Ace Aussie Athletes Are Good Sports In Times Of Crisis
The Little Master hashtagged it best: #SportTheFireCrisis.
AFL legend Gary Ablett Jnr took to his 167,000-follower audience on Instagram this week, urging athletes from all codes to jump on board his fundraiser for the Red Cross bushfire relief and donate an item for auction.
The Geelong champion kicked it off by putting up a Cats jumper signed by himself and his legendary father Gary Ablett Sr.
Hello football royalty collector item!
It’s the latest heartwarming act of fundraising by a sports star as our country burns. While feeling broken and helpless, we all want to give and do whatever we can for those impacted, and our athletes are showing the way.
Sport for the most part is a happy place -- it’s not life-or-death kind of stuff. Athletes can dedicate their lives and make a living from their passion and what they do best. As fans, sport brings us joy, an emotional roller coaster, a release, a chance to belong and enjoy the camaraderie supporting a team brings.
The Australian bushfires have given us a comforting reminder about sport’s big heart and the hearts of those who play it.
It was polarising tennis player Nick Kyrgios who was one of the first athletes to take the lead last week, suggesting an exhibition match, then pledging $200 for every ace he hits over the Australian summer of tennis.
Fellow players Alex de Minaur, Sam Stosur, Ash Barty, Priscilla Hon, John Millman, Storm Sanders and Ellen Perez all quickly joined the chorus.
Cricket great Shane Warne put everyone in a spin by bowling up his treasured Baggy Green (cap #350 for Australia) for auction. With two days left to make a bid, that precious piece of memorabilia is currently sitting at $316,000.
Modern-day cricketers are smashing their pledges over the fence with Brisbane Heat big batter Chris Lynn donating $250 to the Red Cross for every six he whacks during the remainder of the BBL season. Melbourne Stars gun Glenn Maxwell has matched his efforts, while bowling trio and animal lovers Peter Siddle (Adelaide Strikers), Adam Zampa (Melbourne Stars) and Kane Richardson (Melbourne Renegades) have an extra incentive with their Wickets for Wildlife initiative, with $200 per scalp going straight to WIRES and Wildlife Victoria.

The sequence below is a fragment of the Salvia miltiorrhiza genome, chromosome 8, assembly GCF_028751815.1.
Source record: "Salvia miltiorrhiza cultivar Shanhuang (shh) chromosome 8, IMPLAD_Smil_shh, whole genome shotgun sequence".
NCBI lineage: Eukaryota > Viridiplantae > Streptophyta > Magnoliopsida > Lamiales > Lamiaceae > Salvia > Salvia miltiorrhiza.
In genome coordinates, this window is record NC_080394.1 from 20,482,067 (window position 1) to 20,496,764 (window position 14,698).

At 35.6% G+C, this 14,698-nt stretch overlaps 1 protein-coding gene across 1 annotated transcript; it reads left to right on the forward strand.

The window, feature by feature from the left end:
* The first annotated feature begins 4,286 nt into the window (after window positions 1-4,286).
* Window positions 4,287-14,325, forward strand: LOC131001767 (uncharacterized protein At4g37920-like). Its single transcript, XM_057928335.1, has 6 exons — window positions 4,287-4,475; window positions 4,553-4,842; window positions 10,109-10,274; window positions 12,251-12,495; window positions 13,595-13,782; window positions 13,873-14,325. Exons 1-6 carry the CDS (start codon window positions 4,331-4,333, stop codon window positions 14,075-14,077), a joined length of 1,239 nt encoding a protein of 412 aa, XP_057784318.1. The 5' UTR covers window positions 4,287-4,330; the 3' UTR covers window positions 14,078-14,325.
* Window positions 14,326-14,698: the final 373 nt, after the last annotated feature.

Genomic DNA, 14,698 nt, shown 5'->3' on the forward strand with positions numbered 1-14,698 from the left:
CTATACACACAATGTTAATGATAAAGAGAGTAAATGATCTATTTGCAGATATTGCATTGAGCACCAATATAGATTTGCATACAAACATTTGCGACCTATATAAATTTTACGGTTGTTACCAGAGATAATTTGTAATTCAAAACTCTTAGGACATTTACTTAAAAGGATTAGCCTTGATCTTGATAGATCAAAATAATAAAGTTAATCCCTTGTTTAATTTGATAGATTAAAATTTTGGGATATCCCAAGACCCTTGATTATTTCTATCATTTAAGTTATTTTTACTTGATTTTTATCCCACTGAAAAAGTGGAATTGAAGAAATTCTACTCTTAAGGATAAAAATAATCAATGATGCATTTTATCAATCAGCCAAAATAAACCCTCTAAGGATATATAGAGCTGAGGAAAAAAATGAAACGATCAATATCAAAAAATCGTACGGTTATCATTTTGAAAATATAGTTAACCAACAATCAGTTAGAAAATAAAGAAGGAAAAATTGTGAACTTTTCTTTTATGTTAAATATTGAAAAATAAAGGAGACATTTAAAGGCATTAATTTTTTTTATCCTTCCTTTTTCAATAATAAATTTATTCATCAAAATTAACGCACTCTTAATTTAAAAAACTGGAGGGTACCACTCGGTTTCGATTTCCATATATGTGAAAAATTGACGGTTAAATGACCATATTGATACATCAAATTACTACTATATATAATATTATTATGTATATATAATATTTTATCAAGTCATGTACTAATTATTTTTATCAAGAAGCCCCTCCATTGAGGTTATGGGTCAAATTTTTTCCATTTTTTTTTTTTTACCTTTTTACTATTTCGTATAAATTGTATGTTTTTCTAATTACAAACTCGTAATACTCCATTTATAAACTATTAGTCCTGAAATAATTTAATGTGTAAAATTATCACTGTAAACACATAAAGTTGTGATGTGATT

Australia’s women’s basketballers, and their fans, have slam dunked more than $10,000 via the #IpledgeWNBL hashtag. At the weekend, two referees handed over their match payments, Sydney Uni Flames coach Katrina Hibbert donated $50 for every time out she called during Sunday’s clash with the Melbourne Boomers. Olympian and WNBA champion Abby Bishop pledged $100 for every triple scored during Townsville’s game against Adelaide Lightning, with both the Lightning plus fans digging deep and matching the effort.
Back in the footy world, Essendon captain Dyson Heppell is chopping off his trademark dreadlocks with his tally on the verge of $127,000, while Collingwood star Dayne Beams’ 2010 premiership medal is currently fetching $24,500 at auction.
As everyday Aussies and everyone from comedian Celeste Barber and her jaw-dropping efforts to the Minogue sisters use their social media platforms to influence for the greater good, our sports stars are setting the pace with their big hearts and global reach, highlighting that it doesn’t matter what shape ball you hit, kick or dunk -- we can all make a difference beyond the boundary.